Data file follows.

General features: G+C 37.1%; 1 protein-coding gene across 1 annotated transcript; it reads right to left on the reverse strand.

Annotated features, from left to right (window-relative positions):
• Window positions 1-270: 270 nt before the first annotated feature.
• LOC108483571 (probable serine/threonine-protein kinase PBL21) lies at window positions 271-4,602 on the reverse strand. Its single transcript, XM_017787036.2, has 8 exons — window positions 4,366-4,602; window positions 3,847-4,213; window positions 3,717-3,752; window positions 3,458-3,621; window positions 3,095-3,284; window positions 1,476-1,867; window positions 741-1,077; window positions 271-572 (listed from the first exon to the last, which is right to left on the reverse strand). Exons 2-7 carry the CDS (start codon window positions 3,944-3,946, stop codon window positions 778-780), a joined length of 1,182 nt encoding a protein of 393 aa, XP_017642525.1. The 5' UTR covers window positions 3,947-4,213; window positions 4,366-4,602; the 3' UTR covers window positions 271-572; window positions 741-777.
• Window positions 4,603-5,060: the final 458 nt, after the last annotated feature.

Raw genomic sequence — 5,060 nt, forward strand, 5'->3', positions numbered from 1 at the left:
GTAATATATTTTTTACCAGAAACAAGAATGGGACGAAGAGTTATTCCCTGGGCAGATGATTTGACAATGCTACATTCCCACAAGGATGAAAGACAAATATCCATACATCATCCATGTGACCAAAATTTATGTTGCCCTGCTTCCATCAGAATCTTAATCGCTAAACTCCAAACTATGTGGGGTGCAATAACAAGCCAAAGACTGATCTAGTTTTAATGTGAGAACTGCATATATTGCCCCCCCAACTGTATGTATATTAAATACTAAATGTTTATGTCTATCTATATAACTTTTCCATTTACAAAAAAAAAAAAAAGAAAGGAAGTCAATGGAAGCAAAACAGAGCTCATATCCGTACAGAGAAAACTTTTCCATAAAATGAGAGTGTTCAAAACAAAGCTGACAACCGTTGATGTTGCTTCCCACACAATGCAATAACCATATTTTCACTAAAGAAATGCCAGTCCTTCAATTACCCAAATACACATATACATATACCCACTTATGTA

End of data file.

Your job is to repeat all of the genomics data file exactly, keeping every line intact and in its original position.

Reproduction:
General features: G+C 37.1%; 1 protein-coding gene across 1 annotated transcript; it reads right to left on the reverse strand.

Annotated features, from left to right (window-relative positions):
• Window positions 1-270: 270 nt before the first annotated feature.
• LOC108483571 (probable serine/threonine-protein kinase PBL21) lies at window positions 271-4,602 on the reverse strand. Its single transcript, XM_017787036.2, has 8 exons — window positions 4,366-4,602; window positions 3,847-4,213; window positions 3,717-3,752; window positions 3,458-3,621; window positions 3,095-3,284; window positions 1,476-1,867; window positions 741-1,077; window positions 271-572 (listed from the first exon to the last, which is right to left on the reverse strand). Exons 2-7 carry the CDS (start codon window positions 3,944-3,946, stop codon window positions 778-780), a joined length of 1,182 nt encoding a protein of 393 aa, XP_017642525.1. The 5' UTR covers window positions 3,947-4,213; window positions 4,366-4,602; the 3' UTR covers window positions 271-572; window positions 741-777.
• Window positions 4,603-5,060: the final 458 nt, after the last annotated feature.

Raw genomic sequence — 5,060 nt, forward strand, 5'->3', positions numbered from 1 at the left:
GTAATATATTTTTTACCAGAAACAAGAATGGGACGAAGAGTTATTCCCTGGGCAGATGATTTGACAATGCTACATTCCCACAAGGATGAAAGACAAATATCCATACATCATCCATGTGACCAAAATTTATGTTGCCCTGCTTCCATCAGAATCTTAATCGCTAAACTCCAAACTATGTGGGGTGCAATAACAAGCCAAAGACTGATCTAGTTTTAATGTGAGAACTGCATATATTGCCCCCCCAACTGTATGTATATTAAATACTAAATGTTTATGTCTATCTATATAACTTTTCCATTTACAAAAAAAAAAAAAAGAAAGGAAGTCAATGGAAGCAAAACAGAGCTCATATCCGTACAGAGAAAACTTTTCCATAAAATGAGAGTGTTCAAAACAAAGCTGACAACCGTTGATGTTGCTTCCCACACAATGCAATAACCATATTTTCACTAAAGAAATGCCAGTCCTTCAATTACCCAAATACACATATACATATACCCACTTATGTA